FAQ

A World Heritage Site is an area or location that has been selected by the United Nations Educational, Scientific and Cultural Organization (UNESCO).  It is an area with special significance in terms of its culture, history, science, or other factors.  It is legally protected by international agreements.   

Examples include the Taj Mahal, the Pyramids, Jodrell Bank, Stonehenge, the Great Wall of China and a number of other sites around the world. 

In the British countries and territories there are 33 World Heritage Sites.  For more information, visit the World Heritage UK web site:  World Heritage UK

UNESCO is an agency within the United Nations responsible for promoting peace, social justice, human rights and international security.  It does this by getting countries across the world to cooperate on educational, science and cultural programmes.                                                                                                                                    

Yes, this is proof of the historic importance of Wales.  More information can be found on these links:  

  • The Castles of Edward 1st are an example of confident military colonial architecture.  One of them, Caernarfon  Castle is located immediately next to the Slate Quay from where thousands of tonnes of slate were exported around the world. It became a World Heritage Site in 1986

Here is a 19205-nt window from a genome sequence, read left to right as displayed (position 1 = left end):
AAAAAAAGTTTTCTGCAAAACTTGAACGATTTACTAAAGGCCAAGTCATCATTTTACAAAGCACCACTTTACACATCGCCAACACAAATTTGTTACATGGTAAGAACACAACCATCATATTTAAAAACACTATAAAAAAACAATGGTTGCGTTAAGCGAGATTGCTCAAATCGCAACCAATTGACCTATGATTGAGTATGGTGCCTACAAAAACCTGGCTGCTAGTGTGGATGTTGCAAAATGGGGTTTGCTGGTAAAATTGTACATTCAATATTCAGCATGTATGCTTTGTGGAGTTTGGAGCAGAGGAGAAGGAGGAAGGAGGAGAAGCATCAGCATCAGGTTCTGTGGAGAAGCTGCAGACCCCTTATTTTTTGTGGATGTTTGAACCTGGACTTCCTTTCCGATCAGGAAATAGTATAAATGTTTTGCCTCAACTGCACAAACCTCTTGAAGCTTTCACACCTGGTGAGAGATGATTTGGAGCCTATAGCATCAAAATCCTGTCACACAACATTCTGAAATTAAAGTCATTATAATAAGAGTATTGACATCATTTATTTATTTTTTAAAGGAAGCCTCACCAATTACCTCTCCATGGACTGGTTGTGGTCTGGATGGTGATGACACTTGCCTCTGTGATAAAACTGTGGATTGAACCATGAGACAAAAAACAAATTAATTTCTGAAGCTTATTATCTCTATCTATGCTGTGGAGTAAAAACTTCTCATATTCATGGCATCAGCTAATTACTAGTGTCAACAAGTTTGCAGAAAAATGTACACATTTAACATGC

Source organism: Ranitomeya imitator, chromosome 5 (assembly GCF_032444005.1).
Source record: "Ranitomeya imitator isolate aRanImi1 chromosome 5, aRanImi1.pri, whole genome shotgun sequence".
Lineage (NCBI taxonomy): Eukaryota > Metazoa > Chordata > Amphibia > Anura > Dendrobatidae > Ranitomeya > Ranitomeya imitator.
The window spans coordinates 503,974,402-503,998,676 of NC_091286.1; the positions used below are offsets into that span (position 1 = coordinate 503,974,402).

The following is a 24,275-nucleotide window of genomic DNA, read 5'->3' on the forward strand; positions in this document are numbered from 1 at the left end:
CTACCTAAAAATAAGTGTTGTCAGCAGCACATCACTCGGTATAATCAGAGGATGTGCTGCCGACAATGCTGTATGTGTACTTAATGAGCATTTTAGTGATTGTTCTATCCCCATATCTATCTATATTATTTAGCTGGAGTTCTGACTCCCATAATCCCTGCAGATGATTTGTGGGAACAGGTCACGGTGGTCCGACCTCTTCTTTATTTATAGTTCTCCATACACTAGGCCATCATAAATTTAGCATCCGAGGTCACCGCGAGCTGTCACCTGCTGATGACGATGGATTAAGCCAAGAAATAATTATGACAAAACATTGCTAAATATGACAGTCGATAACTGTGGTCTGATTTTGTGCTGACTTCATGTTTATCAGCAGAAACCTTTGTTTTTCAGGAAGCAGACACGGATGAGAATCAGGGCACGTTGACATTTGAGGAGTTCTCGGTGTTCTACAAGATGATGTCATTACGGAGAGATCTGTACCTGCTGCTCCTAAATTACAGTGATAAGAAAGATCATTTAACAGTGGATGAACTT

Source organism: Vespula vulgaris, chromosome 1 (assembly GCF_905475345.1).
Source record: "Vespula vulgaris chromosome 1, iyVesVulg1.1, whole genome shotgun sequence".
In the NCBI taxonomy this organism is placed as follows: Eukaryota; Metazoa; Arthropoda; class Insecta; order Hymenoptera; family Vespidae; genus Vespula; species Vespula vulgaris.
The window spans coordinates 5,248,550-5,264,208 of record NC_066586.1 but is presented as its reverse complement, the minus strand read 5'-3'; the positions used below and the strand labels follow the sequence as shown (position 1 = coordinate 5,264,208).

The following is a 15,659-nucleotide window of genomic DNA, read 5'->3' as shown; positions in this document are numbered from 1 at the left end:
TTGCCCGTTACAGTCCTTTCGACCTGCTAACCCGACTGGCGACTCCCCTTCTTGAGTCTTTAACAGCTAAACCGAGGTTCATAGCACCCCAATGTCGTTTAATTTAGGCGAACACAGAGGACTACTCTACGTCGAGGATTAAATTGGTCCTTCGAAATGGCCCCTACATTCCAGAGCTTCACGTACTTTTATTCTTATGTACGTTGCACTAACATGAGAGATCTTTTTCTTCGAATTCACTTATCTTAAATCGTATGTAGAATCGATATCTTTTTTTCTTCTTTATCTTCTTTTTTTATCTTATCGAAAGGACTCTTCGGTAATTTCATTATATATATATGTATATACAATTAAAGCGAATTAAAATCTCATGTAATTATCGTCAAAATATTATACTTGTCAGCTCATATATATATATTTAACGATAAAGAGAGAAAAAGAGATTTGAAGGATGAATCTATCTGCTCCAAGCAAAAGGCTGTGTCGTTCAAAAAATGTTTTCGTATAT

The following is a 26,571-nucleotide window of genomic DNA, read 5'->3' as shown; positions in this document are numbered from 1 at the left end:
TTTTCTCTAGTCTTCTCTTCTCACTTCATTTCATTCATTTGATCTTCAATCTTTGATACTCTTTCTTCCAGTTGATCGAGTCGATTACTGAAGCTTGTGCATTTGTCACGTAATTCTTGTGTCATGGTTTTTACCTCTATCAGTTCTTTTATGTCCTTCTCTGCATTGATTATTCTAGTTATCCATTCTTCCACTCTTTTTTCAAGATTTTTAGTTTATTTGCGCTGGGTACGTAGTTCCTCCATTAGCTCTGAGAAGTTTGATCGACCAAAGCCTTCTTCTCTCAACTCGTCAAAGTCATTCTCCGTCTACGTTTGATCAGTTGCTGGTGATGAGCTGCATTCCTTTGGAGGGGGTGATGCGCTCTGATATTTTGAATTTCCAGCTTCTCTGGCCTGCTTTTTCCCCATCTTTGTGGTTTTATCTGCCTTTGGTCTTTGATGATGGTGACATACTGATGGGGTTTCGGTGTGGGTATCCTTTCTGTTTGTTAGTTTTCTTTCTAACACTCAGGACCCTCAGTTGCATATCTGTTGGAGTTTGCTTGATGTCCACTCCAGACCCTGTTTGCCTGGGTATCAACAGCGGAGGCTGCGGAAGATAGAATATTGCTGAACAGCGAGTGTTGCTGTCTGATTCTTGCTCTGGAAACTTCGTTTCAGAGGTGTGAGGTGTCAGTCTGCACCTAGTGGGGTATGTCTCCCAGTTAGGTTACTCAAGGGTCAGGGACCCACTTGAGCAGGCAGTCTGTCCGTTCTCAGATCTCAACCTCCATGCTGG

• The Blaenavon Steelworks site  near Abergavenny was listed in 2000 because of its huge contribution to the Industrial Revolution. 

  • Pontcysyllte Aqueduct  near Wrexham was designed by Thomas Telford. After it was completed in 1805, it was the highest aqueduct  for canal boats in the world. It became a World Heritage Site in 2009. 

Gwynedd Council has led the application in partnership with Cadw, Welsh Government, Snowdonia National Park Authority, the Royal Commission on the Ancient and Historical Monuments of Wales, Bangor University, the National Trust and the National Slate Museum.  

The partners formed a Steering Group and two sub-groups.  One sub-group is responsible for planning, conservation, and management, and the other is responsible for economic development. Experts in heritage, conservation, engagement, and public relations are working on specific tasks. The project has been managed by a small team from Gwynedd Council's Economic Development Department, Cadw and the Royal Commission on  the Ancient and Historical Monuments of Wales. 

The development of the application has been a strategic priority set by Gwynedd Council, who has been responsible for leading on the application. All the partners in the initiative have contributed financially or through practical means, and funding has been received by Gwynedd Council through schemes such as the National Lottery Heritage Fund, the Snowdonia Partnership Fund, Arloesi Gwynedd Wledig and the European Union.  The Wales Slate Partnership, a group representing the public, private and voluntary sectors within the industry, has provided significant specialist support and some financial support.